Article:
Mirror Work: Freedom from Pain
By: Sanya Bari
Mirror Work: Freedom from Pain
A desire to be truly loved and accepted is our most fundamental emotional need. To be someone who can give and receive deep love, we must open our hearts fully. This is very scary, especially when you have been hurt before.
Love, Pain & Healing:
Pain blocks our ability to love deeply. To start rebuilding without proper healing means we are going to have a weak foundation. It means we are going to fail even before we get started. What a cruel situation for someone who is already hurt. It keeps us in the very cycle of pain that we are trying to avoid.
Healing From Inside-Out:
The more accurately the healing addresses our pain, the more easily we are able to transform our adversity into strength. What I love about the “Mirror Work” by Louise Hay, is that it is customized to discover and address the precise moments of pain for each one of us. It also happens to be quick, effective and concrete; all things I like in a process.
Mirror Work helps us develop self-love and compassion. See “Self Love: Core of Deep Healing.”. It not only helps resolve pain from our past, but it gives us the clarity, strength, and direction we need to not get deeper into a situation that is likely going to hurt us again.
Mirror Work appeals my the strong silent types because it lets them have autonomy and control. Once we get the hang of it, it’s like being the robot from Terminator 2 who was able to regenerate every time he was knocked down.
So was I, but the results are undeniable. It has helped millions of people find freedom from life-long trauma. Give it a try and see for yourself. What do you have to loose?
The Mirror Work by Louise Hay:
1. Let go of perfectionism. Despite common perception, aiming for perfection is more damaging than productive. Perfectionism has the potential to demean and disparage. It hinders creativity and focuses so much on the result that it takes the pleasure away from the process. It turns competition, from motivation and inspiration to something jealous and ugly.
2. Make a ‘should’ list. Use the format: “I should ________” and make a list of things you feel you should do. Beliefs that may have been on your to-do list for a while and may be causing anxiety. For example, I should be thinner, smarter, more accomplished, a better daughter, etc
3. Now replace the word ‘should’ in each sentence with the word ‘could’. ‘Could’ empowers, ‘should’ oppresses. ‘Should’ encourages the perfectionism mindset, ‘could’ reminds us that we own the task, the task doesn’t own us. This changes how we think, talk, and judge ourselves.
4. Every morning look into your eyes in the mirror and say, “I love you __(your name)__, I really really love you. What can I do to make you happy today?” Notice how your eyes and face change.
The response may not come to you right away. Don’t rush, allow yourself to feel.
Ok, I realize this is weird. I thought it was weird too until I saw it change the lives of so many of my clients.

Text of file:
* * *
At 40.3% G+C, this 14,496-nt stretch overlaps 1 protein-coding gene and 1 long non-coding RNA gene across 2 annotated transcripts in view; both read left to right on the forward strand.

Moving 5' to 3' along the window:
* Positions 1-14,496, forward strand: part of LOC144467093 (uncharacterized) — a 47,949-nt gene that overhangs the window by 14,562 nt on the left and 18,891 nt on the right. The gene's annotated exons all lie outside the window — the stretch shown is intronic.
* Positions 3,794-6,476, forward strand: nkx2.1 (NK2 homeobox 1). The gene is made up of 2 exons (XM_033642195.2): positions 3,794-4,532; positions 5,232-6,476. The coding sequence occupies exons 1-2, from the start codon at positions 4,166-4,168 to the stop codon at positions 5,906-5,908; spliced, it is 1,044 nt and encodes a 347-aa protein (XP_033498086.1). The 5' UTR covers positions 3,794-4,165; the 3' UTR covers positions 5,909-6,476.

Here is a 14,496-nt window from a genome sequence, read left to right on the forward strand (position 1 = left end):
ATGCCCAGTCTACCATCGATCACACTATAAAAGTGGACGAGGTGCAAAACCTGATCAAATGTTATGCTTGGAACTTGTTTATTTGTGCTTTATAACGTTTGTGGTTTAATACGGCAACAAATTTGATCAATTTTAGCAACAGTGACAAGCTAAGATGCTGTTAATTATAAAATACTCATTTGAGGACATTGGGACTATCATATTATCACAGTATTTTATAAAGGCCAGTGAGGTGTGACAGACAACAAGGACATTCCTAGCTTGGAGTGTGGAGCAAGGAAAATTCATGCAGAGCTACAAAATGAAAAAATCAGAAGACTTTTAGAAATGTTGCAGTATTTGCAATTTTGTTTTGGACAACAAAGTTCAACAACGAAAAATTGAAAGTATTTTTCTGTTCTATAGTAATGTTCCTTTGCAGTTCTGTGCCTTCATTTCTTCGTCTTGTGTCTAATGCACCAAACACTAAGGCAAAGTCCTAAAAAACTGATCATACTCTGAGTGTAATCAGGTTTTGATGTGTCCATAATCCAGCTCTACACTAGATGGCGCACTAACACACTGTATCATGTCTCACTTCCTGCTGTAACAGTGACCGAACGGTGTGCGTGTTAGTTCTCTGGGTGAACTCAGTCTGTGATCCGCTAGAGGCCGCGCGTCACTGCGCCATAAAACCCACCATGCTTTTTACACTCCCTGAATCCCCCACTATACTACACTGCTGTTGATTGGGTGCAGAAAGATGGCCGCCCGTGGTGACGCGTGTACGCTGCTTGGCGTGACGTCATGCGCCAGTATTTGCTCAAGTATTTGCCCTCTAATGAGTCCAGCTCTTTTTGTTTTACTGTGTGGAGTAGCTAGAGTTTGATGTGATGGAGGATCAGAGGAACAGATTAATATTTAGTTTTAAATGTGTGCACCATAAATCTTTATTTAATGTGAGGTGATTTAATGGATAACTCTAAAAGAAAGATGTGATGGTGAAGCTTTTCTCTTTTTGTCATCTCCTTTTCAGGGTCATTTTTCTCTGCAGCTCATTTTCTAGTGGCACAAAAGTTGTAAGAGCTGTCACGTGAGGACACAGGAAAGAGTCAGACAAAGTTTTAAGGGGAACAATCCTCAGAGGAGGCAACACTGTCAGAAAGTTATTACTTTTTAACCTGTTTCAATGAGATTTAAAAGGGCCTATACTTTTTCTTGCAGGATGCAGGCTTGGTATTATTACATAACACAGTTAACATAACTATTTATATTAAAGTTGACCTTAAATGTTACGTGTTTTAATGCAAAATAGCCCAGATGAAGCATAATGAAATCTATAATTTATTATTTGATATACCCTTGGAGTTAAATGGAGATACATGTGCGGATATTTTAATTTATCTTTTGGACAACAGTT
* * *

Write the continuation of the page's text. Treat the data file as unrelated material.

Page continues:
Louise Hay explains that we receive negative messages through our eyes. We can hide our pain from ourselves and others, but it’s hard to deny the truth when you look deep into your eyes. This is probably why we subconsciously avoid looking into our eyes in the mirror when we are deeply hurt. This could be why reason Mirror Work feels so weird.
5. If you find yourself making excuses and avoiding this, take a moment to understand what is holding you back.
Some clients object that ‘I love you’ is something others say to you. They confess that it makes them feel desperate and pathetic as if they are admitting that there is no one else in their lives to say ‘I love you’ to them instead.
The reality of this world is that the only person we have control over is ourselves. It’s wise not to put the control of when and how we should feel good in the hands of others. Specially when we have proof that it has not ended well for us in the past.
Giving other’s the responsibility of making us happy is neither fair to us, nor to them. The goal is go not ‘need’ other’s to love us. To use the love we get from others as a supplement to our our happiness, not the basis of our happiness.
Remember, most often the things we find most difficult to change are the ones we need to change the most. They are also the ones we get most benefit out of changing.
6. We must never, ever, ever criticize or make fun of ourself. If we do, we must go back to the mirror, look into our eyes and apologize for the betrayal.
We must stand up for our ‘self’ the way we stand up for other people we love. We build ourselves up not tear ourselves down.
As we grow and decide that there are changes we want to make, it is important to be kind. It’s not that we need to change because what we did before was bad or wrong, it was right for us then, it’s just not right for us now.
Without negativity, we respectfully thank the old parts of us for giving us comfort when we needed it, respectfully say goodbye and moving on. No need for cruelty and drama.
7. If you get hurt or something goes wrong. Go to the mirror, look into your eyes and reassure yourself, say “I love you very much __(your name)__, everything is going to be ok.” If something goes well go to the mirror and congratulate yourself. Say “I’m very proud of you”, “you did well”, etc.
8. Believe in the process. Don’t make any of this a big deal. It’s what you need to do to get in touch with yourself, no big justifications necessary. Just have an intention to bring about change and let things happen organically.
Self-love and healing are life long journeys, not destinations. The better aware and prepared we are, the better they will be.
To learn more about the essential role of self-love in healing throughly read, “Self Love: Core of Deep Healing”. As you navigate your way out of your pain, doing the work described in Directions for A “Personal Revamp” will also be very beneficial.